Every seventh year you shall practice remission of debts.
How simple it ought to be, to practice compassion
on someone gone, even love him, long as he’s not
right there in front of me, for I turned to address him,
as I do, and saw that no one’s lived in that spot
for quite some time. O turner-away of prayer—
not much of a God, but he was never meant to be.
For the seventh time I light him a candle; an entire
evening and morning it burns; not a light to see
by, more a reminder of light, a remainder, in a glass
with a prayer on the label and a bar code from the store.
How can he go on? He can’t. Then let him pass
away; he gave what light he could. What more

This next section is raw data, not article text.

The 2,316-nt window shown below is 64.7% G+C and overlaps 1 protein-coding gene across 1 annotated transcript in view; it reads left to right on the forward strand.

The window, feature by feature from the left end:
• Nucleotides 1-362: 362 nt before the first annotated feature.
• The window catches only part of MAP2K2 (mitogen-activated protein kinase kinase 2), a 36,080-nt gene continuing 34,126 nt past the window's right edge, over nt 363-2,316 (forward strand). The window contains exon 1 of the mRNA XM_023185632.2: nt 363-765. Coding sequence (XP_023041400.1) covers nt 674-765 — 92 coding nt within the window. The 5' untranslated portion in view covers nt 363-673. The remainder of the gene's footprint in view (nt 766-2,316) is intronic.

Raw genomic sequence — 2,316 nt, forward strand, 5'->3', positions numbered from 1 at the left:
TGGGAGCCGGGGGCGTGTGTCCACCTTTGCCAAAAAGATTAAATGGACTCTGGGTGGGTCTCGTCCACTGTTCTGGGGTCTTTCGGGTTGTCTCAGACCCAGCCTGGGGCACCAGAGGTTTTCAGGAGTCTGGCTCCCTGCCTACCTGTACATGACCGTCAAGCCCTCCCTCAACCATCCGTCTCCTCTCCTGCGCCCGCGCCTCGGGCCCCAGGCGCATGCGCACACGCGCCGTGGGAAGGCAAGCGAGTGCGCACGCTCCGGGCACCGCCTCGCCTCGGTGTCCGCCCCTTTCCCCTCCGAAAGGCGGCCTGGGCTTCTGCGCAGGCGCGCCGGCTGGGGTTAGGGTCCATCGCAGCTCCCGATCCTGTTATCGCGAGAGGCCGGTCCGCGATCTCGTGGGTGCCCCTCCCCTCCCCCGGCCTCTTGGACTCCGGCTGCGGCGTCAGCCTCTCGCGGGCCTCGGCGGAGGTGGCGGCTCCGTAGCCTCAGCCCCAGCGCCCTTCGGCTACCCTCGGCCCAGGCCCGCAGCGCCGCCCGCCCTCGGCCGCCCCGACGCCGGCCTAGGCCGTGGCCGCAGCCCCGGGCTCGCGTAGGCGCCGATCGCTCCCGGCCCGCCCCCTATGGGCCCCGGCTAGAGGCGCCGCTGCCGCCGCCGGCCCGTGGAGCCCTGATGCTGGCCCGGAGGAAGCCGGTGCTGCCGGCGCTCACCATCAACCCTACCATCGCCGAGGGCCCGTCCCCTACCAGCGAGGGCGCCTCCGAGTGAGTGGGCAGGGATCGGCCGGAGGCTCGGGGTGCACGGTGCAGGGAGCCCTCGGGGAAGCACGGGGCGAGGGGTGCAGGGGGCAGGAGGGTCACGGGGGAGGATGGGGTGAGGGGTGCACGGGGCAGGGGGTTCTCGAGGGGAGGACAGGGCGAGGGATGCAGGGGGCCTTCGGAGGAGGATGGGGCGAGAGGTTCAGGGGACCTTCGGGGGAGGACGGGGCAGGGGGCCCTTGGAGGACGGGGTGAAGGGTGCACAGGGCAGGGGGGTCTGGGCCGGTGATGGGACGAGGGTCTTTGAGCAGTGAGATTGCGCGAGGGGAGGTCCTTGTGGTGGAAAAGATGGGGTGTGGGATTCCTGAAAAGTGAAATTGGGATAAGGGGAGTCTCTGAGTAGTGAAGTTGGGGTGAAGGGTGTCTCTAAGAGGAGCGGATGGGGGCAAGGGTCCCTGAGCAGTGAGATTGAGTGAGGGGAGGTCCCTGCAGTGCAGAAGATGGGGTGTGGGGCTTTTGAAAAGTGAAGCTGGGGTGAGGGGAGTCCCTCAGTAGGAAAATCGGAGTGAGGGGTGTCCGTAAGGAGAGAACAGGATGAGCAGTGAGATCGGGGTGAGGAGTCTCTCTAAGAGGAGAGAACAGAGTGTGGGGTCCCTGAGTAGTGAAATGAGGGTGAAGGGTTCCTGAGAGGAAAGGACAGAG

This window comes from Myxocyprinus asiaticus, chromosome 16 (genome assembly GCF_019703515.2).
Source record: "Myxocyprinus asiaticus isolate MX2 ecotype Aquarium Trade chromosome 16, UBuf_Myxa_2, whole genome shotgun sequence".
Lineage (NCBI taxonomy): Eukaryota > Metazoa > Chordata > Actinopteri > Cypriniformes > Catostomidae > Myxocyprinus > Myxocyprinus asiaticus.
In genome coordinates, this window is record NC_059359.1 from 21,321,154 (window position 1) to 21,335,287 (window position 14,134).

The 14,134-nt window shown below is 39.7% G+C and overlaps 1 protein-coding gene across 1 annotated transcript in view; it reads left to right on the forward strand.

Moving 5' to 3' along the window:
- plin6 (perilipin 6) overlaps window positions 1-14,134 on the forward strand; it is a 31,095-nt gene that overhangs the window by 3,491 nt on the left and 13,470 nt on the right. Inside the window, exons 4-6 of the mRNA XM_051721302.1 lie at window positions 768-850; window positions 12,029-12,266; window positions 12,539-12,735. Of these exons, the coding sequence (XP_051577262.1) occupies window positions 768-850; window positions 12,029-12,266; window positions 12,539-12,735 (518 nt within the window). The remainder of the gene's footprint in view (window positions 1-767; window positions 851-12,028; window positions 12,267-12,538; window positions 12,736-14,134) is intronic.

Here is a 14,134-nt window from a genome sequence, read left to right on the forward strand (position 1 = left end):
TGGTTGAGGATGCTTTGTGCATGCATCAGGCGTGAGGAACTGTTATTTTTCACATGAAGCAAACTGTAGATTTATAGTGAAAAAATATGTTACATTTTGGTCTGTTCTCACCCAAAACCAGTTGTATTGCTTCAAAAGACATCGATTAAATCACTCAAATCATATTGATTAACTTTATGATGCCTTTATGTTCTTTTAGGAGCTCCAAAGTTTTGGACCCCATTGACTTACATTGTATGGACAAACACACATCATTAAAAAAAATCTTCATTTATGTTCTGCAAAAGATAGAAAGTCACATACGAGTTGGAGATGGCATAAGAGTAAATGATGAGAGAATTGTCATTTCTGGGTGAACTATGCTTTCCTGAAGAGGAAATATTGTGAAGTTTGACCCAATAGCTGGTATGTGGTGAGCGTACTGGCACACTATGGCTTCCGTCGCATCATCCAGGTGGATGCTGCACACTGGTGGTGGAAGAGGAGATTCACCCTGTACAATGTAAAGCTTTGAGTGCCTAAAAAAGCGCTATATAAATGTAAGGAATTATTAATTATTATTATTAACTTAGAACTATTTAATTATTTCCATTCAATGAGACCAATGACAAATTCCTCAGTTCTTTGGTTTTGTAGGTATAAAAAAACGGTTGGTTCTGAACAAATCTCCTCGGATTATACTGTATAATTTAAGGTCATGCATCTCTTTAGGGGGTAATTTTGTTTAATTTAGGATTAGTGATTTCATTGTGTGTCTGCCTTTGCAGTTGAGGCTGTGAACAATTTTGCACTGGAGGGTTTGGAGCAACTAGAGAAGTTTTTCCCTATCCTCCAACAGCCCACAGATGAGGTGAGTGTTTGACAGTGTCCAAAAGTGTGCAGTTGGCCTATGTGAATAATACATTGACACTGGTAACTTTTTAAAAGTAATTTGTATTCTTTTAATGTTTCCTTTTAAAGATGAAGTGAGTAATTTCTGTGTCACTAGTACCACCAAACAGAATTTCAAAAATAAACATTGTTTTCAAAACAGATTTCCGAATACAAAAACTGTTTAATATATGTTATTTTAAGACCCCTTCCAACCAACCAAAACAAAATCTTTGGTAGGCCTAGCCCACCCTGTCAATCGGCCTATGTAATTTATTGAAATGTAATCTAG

will I claim, what debt of grace he doesn’t owe?
If I forgive him, he is free to go.
Re’eh, Deuteronomy 11:16–16:17
First evening prayer
It is possible
even in the darkness—
no, it is
that is when your messenger
comes to me,
who has walked unappearing beside me
like starlight in the day,
angel that lives in the dust
of the earth, and knows
the distance of time, and the terrible
space between one human
that can hardly be crossed—
in the dark the messenger
your eyes up—
what I am dreaming I am seeing,
it is coming to be—
and climbs a coil, a rope,
a spinning ladder
that is the way
in the night,
a place of God I didn’t know,
here at the foot of it,
the root of the tree,
not for me to ascend
but to pray to you in the dark,
that you have brought down
the infinite to me
when my head lay on a stone,
one earth wheeling
among the millions of your stars.
Vayetze, Genesis 28:10–32:3